Last edited by JohnT Fitzgerald; 12-03-2009 at 9:22 PM.
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  7. #7
    Thanks for all the input! I didn't think about mold resistant paint... that could be another option.

    I do have decent ventilation in the bathroom and the exhaust fan runs well. It's not that we have a ton of mold, just a couple of small black spots that have formed over 3 years (I probably came up too dramatic with the 'mold' problem).

    Since we were planning on tiling the walls, I thought the ceiling would also be a nice addition. I'll think about it a little more

  8. #8
    For years we have had a mold problem in the shower stall - which is mostly enclosed, just a couple square foot opening above the door. Just a week ago, I installed a ventilation fan in the ceiling right above the shower. The fan turns on, and runs for 30 minutes. The painted drywall above the tiled section is wet to the touch when I get out of the shower, when the fan turns off - it is definitely dry. We'll see exactly how it all works long term, but I am pretty sure our mold problem is now history...
    Last edited by Jeff Bratt; 12-05-2009 at 2:58 PM.

  9. #9
    Join Date
    Jan 2008
    Chico, California
    We have a rental that had the same problem. It is located right on the creek. We painted the ceiling adding anti mold to the paint and put a fan in the high spot - no problem for 2 years now.

  10. #10
    Quote Originally Posted by JohnT Fitzgerald View Post
    pros are it should help solve your problem, and should look good when "clean".
    Cons are that unless you seal the grout correctly, you'll just end up with mold on the grout. and cleaning it will be "interesting".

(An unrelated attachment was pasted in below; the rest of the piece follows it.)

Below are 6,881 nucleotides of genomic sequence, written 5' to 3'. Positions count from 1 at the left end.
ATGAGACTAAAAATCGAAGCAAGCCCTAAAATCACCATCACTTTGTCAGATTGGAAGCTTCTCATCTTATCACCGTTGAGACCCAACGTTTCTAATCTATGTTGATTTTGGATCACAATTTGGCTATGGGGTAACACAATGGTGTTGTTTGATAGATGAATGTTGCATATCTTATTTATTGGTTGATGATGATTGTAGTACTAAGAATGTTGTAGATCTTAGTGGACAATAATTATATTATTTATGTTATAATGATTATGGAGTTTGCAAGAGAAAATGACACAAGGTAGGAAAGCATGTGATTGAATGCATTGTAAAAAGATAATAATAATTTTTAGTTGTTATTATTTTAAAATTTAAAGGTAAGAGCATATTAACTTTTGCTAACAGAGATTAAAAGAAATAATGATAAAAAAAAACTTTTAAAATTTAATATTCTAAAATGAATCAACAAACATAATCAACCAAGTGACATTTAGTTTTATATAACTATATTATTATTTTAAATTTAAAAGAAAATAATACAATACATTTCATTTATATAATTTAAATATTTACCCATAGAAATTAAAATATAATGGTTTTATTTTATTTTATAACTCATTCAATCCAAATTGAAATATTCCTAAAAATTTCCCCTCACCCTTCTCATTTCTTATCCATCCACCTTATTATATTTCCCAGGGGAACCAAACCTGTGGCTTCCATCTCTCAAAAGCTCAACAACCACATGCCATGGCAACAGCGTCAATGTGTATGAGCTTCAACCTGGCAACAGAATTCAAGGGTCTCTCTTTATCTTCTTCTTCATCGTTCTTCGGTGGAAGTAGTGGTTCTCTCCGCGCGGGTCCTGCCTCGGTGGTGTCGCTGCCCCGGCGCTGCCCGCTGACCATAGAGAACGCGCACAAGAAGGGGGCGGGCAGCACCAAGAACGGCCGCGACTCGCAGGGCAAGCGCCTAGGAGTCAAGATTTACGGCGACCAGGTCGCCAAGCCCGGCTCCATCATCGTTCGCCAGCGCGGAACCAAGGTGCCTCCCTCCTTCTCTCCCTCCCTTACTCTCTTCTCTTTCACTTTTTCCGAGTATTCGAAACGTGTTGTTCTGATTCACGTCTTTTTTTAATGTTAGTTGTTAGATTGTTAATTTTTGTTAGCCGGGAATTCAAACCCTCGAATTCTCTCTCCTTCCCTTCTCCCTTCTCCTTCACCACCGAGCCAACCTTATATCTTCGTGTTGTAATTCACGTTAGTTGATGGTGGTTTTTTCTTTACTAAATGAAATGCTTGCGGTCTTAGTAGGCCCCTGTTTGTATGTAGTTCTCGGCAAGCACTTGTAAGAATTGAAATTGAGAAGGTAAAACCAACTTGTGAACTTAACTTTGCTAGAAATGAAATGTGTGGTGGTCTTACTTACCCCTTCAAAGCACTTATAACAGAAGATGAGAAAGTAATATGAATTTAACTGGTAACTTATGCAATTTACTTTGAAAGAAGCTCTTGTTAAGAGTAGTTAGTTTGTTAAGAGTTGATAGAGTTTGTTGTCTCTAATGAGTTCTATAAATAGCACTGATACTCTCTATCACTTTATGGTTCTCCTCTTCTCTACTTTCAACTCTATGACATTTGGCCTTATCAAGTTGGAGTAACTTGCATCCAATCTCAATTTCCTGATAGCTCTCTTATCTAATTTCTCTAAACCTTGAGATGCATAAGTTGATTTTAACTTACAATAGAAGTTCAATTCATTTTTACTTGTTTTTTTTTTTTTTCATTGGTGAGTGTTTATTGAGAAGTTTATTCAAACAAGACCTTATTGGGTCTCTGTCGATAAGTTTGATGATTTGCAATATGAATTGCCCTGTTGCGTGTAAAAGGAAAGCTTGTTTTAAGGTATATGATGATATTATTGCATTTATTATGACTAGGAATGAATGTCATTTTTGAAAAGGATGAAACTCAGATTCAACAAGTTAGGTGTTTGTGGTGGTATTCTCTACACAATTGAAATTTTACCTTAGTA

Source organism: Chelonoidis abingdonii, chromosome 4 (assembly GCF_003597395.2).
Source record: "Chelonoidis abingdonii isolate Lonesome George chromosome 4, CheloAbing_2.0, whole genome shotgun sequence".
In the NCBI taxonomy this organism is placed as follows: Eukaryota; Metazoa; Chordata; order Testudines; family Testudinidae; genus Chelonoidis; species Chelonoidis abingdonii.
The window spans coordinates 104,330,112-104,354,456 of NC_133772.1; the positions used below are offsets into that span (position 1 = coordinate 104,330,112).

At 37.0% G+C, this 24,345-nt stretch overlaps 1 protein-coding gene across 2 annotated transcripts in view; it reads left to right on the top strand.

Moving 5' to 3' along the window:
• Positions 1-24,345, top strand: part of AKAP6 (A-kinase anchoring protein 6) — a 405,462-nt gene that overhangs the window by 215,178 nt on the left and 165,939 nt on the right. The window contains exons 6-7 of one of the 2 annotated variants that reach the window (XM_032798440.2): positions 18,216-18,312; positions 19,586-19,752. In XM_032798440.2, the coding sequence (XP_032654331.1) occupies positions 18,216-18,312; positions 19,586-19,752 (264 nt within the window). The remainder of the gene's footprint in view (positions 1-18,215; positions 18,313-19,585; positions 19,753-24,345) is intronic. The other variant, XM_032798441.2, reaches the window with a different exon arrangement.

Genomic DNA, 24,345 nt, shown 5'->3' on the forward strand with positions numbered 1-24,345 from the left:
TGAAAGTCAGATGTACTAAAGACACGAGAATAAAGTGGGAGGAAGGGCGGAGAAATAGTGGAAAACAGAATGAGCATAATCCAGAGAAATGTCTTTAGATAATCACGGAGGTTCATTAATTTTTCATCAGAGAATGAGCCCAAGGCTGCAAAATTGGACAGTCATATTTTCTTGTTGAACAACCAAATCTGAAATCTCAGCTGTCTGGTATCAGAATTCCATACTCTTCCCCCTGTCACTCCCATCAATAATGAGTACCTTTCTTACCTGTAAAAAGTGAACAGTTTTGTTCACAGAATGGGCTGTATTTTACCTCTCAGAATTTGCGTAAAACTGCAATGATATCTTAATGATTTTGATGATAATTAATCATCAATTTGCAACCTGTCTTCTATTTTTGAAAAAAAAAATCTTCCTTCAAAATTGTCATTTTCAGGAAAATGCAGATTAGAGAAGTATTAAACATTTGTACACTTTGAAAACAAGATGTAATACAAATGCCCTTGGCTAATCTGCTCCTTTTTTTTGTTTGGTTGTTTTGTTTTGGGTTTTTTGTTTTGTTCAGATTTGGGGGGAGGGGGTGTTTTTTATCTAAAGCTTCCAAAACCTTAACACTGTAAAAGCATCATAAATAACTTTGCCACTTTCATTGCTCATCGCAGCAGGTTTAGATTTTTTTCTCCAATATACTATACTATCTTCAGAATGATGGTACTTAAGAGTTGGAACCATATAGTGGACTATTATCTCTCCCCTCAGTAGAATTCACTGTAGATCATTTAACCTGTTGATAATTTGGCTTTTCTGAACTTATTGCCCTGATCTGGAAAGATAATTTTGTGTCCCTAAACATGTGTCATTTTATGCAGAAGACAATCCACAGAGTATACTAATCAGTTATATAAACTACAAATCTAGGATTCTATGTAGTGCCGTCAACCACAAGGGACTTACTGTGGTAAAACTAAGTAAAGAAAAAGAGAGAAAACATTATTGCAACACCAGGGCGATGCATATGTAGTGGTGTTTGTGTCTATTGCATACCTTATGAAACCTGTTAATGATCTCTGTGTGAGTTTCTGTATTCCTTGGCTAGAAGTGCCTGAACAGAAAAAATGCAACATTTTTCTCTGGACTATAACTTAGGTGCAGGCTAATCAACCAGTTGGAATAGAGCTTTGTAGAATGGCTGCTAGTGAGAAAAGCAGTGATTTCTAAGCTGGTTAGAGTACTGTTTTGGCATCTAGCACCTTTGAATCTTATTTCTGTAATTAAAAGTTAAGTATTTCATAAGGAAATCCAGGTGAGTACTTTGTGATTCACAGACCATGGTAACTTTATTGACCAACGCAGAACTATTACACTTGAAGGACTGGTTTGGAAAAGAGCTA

How about using epoxy grout? It's roughly 20 times more expensive than sanded grout. But it will not mold or mildew. It will not shrink or crack. It will never change color. And it doesn't need to be sealed.

    I used it in my entire house -- Not just the bathrooms and kitchen. If I wanted to, I could pour a bottle of grape juice on the floor and let it soak all day. Nothing would happen to the grout.

    Best of all, the newer epoxy grouts are no harder to work with than sanded grout.
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  11. #11
    Your problem is inadequate ventilation. A different type of grout may help, but won't stop the problem.

    You will have the best luck by installing a vent above the shower to take steam away.

    Plenty of people tile above the showerhead and onto the ceiling. I did in my basement shower.

    I would not use mastic in a wet location. You want to use thinset. Mastic might hold up, but it's really intended for dry locations.

  12. #12
    Join Date
    Feb 2003
    Griswold Connecticut

    If you are currently getting mold above the shower it's an odds on bet that no matter what you do, you will continue to get mold until the ceiling is replaced.

    Tiling a ceiling in a shower is a great idea, and you will not regret it one bit. I am currently remodeling our bathroom downstairs, and the shower will be tiled floor to ceiling. Our upstairs bathroom, which I remodeled 15 years ago is also a tiled ceiling.
    You need to install a vent fan. If you are going to rip out the ceiling anyway, put a fan in. It's the perfect time to do it.
    You don't want to use "Mastic". Mastic and Thinset are two terms that get interspersed in conversation. Mastic is not recommended in a wet environment. Thinset is the product that you want to use, as Shawn pointed out.
    The tiling forum run by John Bridge is aa outstanding resource site, much like the format here. Very helpful people, and the "Liberry" is a must read section for anyone contemplating any tile job. John's book, "Tile your World is definitely worth the price, and can be purchased on the site.
    Last edited by Mike Cutler; 12-05-2009 at 1:03 PM.